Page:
BTW – your memory is basically correct, most PCMCIA devices like my 10baseT ethernet, Orinoco Gold WiFi, and IBM 340 Meg MicroDrive would drain the batteries fast. The one exception was the CF card adaptor that I used for backing up and offloading collected data.

    A big reason this worked so well for so long for me was the Microsoft provided Desktop Visual C++ and Visual Basic compilers/IDEs. This allowed me to write software on my Win2000 workstation for use with the J720 on the lab bench and in the field. The free compilers also briefly spurred a good range of 3rd party utilities and fun games for the Jornada series.

  4. So what about us hackers could develop a modern equivalent to the Jornada ?
    Modern interfaces, integrated wifi, better batteries, a slightly better screen, a similar keyboard, a sturdy shell, no fluff or fuss and a good Linux distro. I’d love it ! It could even reuse some Raspberry Pi guts to save on dev.

    1. I’ve had a GPD MicroPC since 2021 and am pretty happy with it. If you don’t need the “gamer” stuff it’s cheaper that the DragonBox Pyra (which is awesome too!) The MicroPC has real ethernet and serial ports, decent battery life and fits in a (big) pocket:

      Linux Mint installed on it without any hassles.

  5. the HP clamshells were great. i had an hp95lx in the day, and now i happen to have an omnibook 430 which looks exactly the same but scaled up 2x in every dimension.

    hosting a development environment really takes me back. it was so long ago, i can’t even remember if it was one of my last PDAs or one of my first smartphones. but i remember i once went through the path-less-travelled to get self-hosted gcc onto my device. i was successful, and i guess it was amazing. i had dreamed of that day for 20 years!

    but i wouldn’t even bother today. my android phone has ssh on it. why self-host when every device is a competent thin client? i do more programming on my phone these days than i did on the phone i put so much effort to put a development environment on.

    even my supercomputer x86 laptop, i installed gcc because it’s so easy “apt install gcc”, but i hardly use it. i always just ssh into my ‘server’ and develop on that instead.

  6. I really wish there was an alternative to this with this form factor without having to deal with the whole “also it’s a phone!” nonsense.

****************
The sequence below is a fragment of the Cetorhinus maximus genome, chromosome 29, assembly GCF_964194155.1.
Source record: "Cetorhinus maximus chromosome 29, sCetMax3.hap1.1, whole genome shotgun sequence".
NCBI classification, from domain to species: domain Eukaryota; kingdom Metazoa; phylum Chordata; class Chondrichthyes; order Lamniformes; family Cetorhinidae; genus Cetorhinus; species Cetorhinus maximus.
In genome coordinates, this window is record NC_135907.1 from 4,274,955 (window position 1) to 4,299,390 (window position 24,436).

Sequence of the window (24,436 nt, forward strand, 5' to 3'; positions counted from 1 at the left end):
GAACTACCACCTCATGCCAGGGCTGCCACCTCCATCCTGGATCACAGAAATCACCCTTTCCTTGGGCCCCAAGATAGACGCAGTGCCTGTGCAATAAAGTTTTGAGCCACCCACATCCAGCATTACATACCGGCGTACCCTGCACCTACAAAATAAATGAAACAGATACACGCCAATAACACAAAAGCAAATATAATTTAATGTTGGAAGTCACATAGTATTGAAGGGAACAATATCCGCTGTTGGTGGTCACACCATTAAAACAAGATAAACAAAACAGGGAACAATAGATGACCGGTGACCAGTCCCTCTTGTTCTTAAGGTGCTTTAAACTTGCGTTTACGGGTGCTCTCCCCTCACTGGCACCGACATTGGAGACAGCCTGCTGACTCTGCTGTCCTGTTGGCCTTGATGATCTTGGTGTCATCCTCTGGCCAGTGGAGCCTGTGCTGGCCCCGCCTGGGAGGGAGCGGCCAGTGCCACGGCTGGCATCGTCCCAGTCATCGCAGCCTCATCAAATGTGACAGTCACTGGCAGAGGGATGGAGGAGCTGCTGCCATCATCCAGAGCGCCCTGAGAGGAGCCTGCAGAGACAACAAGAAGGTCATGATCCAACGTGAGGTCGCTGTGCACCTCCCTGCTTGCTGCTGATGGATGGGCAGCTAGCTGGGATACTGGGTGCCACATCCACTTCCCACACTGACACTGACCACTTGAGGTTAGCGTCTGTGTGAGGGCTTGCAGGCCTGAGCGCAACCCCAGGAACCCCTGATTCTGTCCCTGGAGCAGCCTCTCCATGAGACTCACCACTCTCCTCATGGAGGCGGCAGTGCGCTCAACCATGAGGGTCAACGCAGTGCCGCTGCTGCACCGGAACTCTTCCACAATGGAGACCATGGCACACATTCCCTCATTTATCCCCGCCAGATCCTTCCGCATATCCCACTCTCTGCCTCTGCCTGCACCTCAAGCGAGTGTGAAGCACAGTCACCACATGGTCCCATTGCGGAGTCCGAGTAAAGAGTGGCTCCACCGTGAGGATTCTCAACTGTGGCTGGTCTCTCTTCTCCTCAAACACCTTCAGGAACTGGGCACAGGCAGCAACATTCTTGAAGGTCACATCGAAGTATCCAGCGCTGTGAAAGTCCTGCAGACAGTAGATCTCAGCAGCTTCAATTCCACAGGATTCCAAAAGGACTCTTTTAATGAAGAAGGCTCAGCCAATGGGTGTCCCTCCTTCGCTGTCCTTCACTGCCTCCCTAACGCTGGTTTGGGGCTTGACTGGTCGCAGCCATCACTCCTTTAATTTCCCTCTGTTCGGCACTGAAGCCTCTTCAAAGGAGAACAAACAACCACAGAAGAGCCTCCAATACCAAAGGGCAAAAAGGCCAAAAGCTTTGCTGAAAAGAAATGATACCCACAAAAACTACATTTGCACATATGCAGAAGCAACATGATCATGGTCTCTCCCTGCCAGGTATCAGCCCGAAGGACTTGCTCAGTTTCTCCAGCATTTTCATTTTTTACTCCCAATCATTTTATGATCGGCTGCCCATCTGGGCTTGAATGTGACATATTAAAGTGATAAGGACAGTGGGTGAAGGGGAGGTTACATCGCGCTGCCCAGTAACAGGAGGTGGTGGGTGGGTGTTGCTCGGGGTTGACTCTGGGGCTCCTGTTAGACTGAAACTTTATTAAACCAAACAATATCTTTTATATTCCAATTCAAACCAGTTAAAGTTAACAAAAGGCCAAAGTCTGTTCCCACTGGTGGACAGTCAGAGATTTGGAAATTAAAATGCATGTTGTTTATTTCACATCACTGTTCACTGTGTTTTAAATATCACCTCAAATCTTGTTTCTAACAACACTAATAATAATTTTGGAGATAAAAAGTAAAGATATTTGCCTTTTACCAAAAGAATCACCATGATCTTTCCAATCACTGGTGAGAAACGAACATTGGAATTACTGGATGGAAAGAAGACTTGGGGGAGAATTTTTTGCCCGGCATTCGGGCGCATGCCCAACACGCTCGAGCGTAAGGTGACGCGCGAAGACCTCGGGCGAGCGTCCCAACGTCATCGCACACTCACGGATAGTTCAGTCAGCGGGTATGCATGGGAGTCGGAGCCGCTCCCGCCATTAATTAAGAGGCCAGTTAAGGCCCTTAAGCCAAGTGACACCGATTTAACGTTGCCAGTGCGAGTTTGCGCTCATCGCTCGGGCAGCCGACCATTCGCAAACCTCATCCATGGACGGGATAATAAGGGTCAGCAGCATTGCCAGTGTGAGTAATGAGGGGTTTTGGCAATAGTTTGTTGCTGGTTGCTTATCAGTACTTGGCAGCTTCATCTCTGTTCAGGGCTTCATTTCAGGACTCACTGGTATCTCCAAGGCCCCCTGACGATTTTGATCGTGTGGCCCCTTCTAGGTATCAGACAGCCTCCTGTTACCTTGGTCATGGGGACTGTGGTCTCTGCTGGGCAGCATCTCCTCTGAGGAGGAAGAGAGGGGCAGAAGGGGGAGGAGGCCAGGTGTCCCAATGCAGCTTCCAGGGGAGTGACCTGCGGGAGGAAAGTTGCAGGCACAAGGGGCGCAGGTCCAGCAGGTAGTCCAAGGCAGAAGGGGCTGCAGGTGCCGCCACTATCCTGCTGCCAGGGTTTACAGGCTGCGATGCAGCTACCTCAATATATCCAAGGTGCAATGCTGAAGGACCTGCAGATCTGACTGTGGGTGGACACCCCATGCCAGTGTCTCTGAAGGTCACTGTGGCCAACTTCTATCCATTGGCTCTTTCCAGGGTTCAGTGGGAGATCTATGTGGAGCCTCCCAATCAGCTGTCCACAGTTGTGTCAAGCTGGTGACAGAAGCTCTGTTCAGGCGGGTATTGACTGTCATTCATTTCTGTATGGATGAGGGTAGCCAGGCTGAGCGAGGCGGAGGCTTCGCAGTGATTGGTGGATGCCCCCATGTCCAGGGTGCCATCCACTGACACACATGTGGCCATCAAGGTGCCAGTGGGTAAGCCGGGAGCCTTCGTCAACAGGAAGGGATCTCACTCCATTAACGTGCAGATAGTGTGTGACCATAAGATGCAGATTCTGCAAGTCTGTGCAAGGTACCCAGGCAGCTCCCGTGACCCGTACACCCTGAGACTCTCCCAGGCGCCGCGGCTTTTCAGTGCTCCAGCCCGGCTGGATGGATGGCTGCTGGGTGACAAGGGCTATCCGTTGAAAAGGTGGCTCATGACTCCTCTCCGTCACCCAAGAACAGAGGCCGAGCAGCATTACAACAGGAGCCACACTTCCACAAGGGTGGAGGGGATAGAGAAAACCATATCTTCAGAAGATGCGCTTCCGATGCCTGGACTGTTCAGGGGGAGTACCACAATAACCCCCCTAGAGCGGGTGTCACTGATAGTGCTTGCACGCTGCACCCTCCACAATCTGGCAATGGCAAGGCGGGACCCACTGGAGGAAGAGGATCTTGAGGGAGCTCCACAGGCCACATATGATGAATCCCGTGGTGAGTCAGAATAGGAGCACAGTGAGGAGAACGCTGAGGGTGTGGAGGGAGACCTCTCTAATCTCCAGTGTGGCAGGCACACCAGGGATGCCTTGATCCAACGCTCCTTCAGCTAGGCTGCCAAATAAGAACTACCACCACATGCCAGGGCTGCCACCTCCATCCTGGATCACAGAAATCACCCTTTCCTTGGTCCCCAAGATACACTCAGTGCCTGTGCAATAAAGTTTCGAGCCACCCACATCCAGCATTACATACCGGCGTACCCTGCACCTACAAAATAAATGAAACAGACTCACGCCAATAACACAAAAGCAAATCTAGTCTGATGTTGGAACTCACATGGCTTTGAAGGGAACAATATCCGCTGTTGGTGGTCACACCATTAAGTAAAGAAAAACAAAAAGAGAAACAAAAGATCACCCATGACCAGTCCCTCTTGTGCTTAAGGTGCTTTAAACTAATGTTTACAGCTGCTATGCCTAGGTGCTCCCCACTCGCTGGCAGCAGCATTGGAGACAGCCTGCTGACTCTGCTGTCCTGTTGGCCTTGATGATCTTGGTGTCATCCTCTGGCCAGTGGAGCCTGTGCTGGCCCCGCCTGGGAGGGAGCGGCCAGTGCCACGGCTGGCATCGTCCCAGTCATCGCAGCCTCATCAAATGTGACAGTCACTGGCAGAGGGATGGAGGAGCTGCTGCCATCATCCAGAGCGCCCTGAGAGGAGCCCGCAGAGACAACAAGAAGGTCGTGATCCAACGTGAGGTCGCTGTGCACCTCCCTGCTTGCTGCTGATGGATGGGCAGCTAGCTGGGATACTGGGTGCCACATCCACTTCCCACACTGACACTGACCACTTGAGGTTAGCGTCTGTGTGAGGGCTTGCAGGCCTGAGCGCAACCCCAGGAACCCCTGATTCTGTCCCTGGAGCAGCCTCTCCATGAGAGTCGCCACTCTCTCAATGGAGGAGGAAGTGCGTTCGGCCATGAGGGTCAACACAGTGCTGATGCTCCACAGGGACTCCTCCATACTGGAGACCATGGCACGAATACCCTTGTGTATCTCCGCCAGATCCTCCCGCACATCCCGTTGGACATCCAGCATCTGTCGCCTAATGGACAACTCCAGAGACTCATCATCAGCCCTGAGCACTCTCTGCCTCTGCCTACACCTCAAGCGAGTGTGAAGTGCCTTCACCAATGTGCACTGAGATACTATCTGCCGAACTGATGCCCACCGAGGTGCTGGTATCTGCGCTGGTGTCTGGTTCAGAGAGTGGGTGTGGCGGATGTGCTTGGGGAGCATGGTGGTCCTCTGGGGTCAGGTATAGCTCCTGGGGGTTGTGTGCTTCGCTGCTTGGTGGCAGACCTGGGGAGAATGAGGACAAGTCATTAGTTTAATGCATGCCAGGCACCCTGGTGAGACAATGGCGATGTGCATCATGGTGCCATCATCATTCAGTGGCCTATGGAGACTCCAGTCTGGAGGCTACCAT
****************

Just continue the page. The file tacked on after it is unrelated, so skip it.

I have one of these devices and it’s lovely to use in w/linux; albeit severely underpowered for most tasks nowadays.

  7. Philips Nino with WinCE was pretty useful as a PC/Network Tech in the mid to late 90’s. Serial adapter to console into things, keep spreadsheets of wiring closets and other thing with you, use the charging/docking cradle to connect to that shiny new IP network, or use the moden to dial-in to the central office to access email and stuff from the remote office you were dispatched to. The memory cards weren’t cheap and the network adapter was not within a college budget but was way more useful than the pocket schedulers that preceded them.

    The Psion devices someone else mentioned were even more versatile. A boss of mine had adapters for his that even supported 5250 communication to IBM AS400 systems via the token ring network at our manufacturing plant. They could do more than the early CE devices and were priced accordingly.

  8. I had one of the SH-3 CPU Powered Jornadas as well as StrongARM iPaqs and MIPS Aeros. My last Windows mobile was a great slide-out keyoard device from HTC. I recall “on device” development using a great “no code” database tool called Visual CE and a Forth called CEForth. Outlook, Office etc. ran closely enough on the Windows mobile devices for useful companionship with their Windows Desktop partners. For “umbilical” development Embedded Visual Basic was decent. OEMs like Bsquare and Graymatter gave Windows CE some embedded gravitas. Sun, Oracle, and Sybase offered mobile variants of their enterprise tools. On the minus side it seemed app selection remained limited (no central app store) though I recall a few cool browsers like Opera and Thunderhawk. And ActiveSync never seemed to actively synch.

  9. I loved my Sharp Zaurus (Collie). So much so actually, I still have it, it has survived several purges of sentimental old hardware when I have needed space.

    So many programs normally meant for Desktops were ported to it. With WiFi it was almost like a Smartphone of today. It was Linux, it ran open source software, but…

    Try as I might I just couldn’t get a development environment to run on the thing. Nothing beyond a basic gcc/helloworld.c. Nor could I get the cross compiling environment up and running, there were just way too many moving pieces that had to align for that to work.

    Now my cellphone, arguably more locked down, less open than a Zaurus has no problem compiling it’s own software or even software for other platforms using full featured development environments that are a simple, clickable install from the Play store.